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Tag Archives: biology

Are We Alone?

“Is it all just for us, or do we get to share it with anyone?”

~ Paul Sutter (Astrophysicist on “How The Universe Works”)


Our galaxy, the Milky Way, is around 100,000 light years in diameter. That’s roughly 587,900,000,000,000,000 miles or 946,100,000,000,000,000 kilometers across. Those are in the quadrillions, which translates loosely into a “shitload.” The fastest man-made object—according to my research on the Intertubes—was a bit of a toss-up between NASA’s Helios 2 and their Juno spacecraft; that is until the Parker Solar Probe was launched. When it reaches its closest to the sun (in a few years) it will be traveling at approximately 430,000 MPH! That’s screaming. However, even at that speed it would take nearly 1,560 years to cross the entire galaxy.

Current estimates suggest there may be as many as 200,000,000,000 galaxies in the universe. Astronomers, astrophysicists, and cosmologists suggest our galaxy alone contains up to 200,000,000,000 stars. That’s an awful lot of stuff, eh?

The Milky Way
The Milky Way

Yet, in all of this, we have not been able to answer the most fundamental question we have about the universe . . . Are we alone? Is there life out there we just haven’t discovered? I like how astrophysicist Paul Sutter looks at it (see the quote from him, above, that I started this post off with.) I find it difficult to believe, now that we understand much of the physics and chemistry of the Universe, that life hasn’t (or won’t) evolve in places other than this one nondescript star system we call home.

Another quote I love is one I’m going to paraphrase, as the original quote, from Edward Robert Harrison, doesn’t quite provide the essence of what I’m trying to get across. His quote is: “Hydrogen is a light, odorless gas, which, given enough time, turns into people.” It almost says it all, but I think “Hydrogen is a light, odorless gas which, given enough time, begins to wonder where it came from . . . and where it’s going,” is a bit more on point.

If you are unfamiliar with, or new to, the field of cosmology you might not know what this means. Essentially, it’s refining what is the generally accepted understanding of how the Universe has evolved from nothing but sub-atomic particles to Hydrogen and, through the process of star formation (and spectacular stellar deaths via supernovae) the heavier elements have been formed . . . many of which are the building blocks of life, and us. We’re the descendants of the primal Hydrogen that made up the early universe and its first generation of stars.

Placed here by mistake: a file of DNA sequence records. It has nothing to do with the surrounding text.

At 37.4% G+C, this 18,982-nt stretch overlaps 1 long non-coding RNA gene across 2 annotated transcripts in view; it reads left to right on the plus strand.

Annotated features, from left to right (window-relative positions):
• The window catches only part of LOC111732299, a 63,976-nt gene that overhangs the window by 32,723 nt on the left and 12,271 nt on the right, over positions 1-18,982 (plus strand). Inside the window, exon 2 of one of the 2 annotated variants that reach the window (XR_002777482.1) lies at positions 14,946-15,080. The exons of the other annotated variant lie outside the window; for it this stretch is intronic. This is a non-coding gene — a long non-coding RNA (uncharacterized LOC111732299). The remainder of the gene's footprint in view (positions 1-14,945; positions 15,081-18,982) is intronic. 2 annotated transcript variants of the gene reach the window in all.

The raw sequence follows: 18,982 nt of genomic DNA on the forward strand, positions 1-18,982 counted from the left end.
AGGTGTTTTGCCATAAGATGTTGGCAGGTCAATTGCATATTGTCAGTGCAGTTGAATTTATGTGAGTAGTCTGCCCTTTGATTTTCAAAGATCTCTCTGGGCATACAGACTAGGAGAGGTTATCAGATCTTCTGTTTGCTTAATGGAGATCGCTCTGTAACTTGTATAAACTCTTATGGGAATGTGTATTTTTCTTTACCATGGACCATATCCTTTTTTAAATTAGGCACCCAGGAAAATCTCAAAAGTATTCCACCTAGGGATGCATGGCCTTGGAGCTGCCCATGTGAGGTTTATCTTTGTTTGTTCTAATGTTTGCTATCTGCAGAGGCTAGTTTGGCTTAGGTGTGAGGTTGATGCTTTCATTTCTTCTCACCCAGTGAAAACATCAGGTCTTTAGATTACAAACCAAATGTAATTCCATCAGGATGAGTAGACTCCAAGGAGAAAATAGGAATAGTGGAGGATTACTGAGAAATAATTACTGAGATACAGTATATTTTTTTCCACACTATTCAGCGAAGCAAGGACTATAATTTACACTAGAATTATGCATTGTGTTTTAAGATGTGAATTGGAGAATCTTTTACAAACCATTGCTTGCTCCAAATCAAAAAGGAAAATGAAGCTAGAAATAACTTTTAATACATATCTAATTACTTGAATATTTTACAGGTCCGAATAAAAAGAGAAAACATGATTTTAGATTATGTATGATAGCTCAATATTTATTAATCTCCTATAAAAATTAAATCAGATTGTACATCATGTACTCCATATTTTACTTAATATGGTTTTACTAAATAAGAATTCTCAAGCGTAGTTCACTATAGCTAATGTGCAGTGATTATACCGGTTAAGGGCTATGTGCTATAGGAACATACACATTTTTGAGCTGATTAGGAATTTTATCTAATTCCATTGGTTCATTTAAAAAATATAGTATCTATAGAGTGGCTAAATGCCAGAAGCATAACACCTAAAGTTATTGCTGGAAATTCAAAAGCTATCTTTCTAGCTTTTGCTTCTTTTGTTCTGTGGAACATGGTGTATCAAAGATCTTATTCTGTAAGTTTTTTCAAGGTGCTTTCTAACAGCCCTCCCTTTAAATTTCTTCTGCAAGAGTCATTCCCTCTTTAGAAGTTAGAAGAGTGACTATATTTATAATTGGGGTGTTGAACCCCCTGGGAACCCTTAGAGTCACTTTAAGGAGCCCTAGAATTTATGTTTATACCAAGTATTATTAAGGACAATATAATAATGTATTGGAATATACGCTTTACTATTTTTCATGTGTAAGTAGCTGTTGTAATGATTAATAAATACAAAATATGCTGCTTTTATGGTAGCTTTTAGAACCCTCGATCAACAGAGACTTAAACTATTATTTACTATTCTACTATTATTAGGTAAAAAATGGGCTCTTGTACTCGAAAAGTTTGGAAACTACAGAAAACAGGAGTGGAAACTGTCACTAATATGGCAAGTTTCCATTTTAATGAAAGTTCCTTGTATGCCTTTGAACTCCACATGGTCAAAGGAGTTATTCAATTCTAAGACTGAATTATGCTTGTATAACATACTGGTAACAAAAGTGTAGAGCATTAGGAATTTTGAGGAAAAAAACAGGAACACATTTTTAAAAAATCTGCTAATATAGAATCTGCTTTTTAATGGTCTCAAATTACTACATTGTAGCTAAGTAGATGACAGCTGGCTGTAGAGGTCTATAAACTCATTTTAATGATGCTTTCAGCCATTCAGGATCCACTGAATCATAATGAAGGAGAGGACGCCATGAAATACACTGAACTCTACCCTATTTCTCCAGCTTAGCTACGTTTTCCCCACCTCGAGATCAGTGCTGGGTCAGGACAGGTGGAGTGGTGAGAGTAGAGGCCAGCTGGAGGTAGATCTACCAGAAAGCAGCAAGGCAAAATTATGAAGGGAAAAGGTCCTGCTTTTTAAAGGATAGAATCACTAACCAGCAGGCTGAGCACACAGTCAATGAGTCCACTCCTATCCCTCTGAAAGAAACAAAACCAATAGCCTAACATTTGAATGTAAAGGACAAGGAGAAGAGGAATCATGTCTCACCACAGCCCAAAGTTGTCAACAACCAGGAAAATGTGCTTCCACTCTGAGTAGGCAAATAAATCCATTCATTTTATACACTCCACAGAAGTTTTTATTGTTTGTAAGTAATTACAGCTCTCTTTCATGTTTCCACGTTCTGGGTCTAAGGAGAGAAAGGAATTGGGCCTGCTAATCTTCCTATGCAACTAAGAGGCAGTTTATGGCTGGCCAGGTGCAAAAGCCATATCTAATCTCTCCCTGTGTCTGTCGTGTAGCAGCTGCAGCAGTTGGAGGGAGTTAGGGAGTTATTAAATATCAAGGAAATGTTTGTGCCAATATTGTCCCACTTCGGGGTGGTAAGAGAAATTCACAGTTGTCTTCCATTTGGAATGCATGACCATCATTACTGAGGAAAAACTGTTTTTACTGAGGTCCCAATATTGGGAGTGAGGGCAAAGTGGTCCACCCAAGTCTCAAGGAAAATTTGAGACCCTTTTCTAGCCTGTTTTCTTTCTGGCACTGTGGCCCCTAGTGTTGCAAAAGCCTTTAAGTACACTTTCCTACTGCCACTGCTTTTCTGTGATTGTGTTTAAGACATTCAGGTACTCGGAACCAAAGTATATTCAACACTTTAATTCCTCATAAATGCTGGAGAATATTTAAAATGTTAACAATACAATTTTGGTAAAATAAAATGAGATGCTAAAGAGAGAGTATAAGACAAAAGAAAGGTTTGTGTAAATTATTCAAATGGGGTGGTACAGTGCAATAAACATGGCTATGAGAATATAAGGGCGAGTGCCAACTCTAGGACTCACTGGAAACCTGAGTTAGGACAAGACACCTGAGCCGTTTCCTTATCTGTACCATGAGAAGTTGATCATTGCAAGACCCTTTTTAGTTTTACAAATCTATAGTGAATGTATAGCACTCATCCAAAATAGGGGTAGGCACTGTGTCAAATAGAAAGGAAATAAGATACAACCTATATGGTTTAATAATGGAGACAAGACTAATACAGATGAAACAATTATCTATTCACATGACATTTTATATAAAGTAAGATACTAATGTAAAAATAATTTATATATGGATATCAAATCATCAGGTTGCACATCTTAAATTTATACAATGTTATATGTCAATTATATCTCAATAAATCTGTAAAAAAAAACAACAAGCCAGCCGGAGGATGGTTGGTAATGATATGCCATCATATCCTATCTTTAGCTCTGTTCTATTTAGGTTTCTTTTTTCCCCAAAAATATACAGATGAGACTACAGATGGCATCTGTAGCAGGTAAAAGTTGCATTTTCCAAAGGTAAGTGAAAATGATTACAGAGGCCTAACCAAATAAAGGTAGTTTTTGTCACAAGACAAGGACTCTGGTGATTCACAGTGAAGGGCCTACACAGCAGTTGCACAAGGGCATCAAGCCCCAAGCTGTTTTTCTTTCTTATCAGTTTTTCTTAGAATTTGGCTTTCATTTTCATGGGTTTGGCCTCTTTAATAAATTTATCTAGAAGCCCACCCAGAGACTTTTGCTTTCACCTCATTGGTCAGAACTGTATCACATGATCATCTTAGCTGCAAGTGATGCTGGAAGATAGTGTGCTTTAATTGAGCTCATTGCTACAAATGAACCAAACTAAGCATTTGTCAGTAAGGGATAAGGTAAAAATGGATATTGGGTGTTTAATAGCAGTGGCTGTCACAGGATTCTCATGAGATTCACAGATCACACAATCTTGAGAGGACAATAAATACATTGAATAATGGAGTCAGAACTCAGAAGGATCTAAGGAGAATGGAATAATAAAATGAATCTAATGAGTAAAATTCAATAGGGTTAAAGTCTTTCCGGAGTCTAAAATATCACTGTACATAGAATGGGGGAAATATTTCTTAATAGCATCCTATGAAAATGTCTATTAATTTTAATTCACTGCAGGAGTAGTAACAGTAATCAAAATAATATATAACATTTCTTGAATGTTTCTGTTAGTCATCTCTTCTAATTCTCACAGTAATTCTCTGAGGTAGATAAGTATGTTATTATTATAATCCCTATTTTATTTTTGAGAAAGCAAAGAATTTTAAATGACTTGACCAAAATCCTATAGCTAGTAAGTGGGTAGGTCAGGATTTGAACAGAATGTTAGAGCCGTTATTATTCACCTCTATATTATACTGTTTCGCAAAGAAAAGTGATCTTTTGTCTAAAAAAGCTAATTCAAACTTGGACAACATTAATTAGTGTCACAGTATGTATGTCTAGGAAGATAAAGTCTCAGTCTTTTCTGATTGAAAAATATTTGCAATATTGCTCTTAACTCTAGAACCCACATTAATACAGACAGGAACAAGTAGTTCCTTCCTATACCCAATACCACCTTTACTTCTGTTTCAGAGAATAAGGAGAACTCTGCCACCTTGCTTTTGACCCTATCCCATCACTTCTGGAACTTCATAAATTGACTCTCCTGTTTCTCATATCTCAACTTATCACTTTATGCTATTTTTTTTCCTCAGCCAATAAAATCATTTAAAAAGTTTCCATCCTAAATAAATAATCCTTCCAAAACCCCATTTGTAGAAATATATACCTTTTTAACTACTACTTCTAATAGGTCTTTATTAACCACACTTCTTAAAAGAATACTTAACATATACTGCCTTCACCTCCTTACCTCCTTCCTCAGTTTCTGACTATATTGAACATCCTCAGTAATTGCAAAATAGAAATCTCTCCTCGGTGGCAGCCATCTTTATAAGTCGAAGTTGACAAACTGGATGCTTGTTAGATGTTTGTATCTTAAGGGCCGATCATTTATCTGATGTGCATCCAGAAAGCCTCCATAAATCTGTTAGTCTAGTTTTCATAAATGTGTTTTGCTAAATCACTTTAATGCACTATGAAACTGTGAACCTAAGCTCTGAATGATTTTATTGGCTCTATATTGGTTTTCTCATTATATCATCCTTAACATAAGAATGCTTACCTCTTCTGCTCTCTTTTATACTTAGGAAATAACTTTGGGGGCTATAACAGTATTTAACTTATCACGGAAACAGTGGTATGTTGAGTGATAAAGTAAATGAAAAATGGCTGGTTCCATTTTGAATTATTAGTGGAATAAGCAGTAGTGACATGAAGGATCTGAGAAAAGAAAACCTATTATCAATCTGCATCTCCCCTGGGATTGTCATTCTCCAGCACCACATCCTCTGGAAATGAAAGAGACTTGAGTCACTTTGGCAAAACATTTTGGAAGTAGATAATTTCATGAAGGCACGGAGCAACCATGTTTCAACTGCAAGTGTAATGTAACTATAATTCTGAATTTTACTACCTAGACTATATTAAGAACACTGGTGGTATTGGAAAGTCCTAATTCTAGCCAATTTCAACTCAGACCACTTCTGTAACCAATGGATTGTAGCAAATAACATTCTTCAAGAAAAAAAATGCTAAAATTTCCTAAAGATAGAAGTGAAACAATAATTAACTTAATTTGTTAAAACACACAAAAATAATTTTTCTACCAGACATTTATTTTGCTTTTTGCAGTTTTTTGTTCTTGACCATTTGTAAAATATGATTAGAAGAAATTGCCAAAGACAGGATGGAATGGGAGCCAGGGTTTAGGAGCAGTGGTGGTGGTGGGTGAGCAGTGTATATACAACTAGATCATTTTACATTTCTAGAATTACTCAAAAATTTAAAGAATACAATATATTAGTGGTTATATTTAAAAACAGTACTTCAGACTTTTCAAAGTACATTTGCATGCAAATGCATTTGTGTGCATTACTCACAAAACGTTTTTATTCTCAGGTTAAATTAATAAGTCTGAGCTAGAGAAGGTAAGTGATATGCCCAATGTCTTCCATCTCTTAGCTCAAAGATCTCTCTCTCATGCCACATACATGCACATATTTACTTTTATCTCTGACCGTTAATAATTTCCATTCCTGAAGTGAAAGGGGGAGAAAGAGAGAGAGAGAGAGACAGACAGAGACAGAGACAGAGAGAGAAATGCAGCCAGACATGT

To me, the concept of evolution—both of the universe itself and of life on Earth (perhaps elsewhere)—is far more incredible and truly beautiful than any origin story of any religion I’ve encountered . . . and I’ve encountered a fair number of them. Imagining the evolutionary process, which has played out over billions and billions (h/t Carl Sagan) of years is—for me—a challenging flight of fancy and an enlightening exercise in the dialectic, or zen, or yin-yang of life in this universe.

I hope one day we’ll find out we’re not alone. Perhaps that will give us the humility we need to get along with one another on this little blue dot we call home.

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The Vagus Nerve and Meditation

Brainstem

An image of a human brain stem illuminated with fluorescent proteins.

I don’t think I use this blog enough to share info like I do on Facebook. As I think about it, though, it seems the things I post here have a much longer shelf life than those I share on FB. Also, my original intent for this blog was to address issues of seeing systems, particularly emphasizing how infrequently — and incompletely — we do so. The piece from Business Insider I’m going to link to here was shared with me by Jon Husband who, in my mind, is inextricably linked to systems concepts via his pioneering work with what he has labeled Wirearchy.

The article concludes with the researchers, Kevin Tracey and Paul-Peter Tak, recognizing how science and, particularly, medicine have approached understanding of the human body as an effort to understand each organ in isolation, and as separate entities. They now realize the systemic nature of the body, and argue for an understanding that is more holistic and that recognizes how everything is connected.

I also found myself thinking about the progress of our understanding and how it shows just how indifferent nature, biology, and evolution are to anything resembling “fairness” or “justice”. Those are human concepts, creations that make sense to us, but have no place in how or why things happen in natural systems. Evolution is interested in what works and a level of adaptability that allows for constant change in survival strategies. Everything else is merely part of the side-show.

What really struck me was the thought of all the people who have existed before us and how much discomfort, pain, and agony have been suffered in the past, prior to our gaining the various understandings we have come to embrace over the last few hundred years of our existence as a species. The “breakthrough” discussed in this article seems somewhat revolutionary and serves to point out how valuable the ability to see systems really is at improving our lives.

Here’s the link. Check it out. Shouldn’t take more than five minutes to read.


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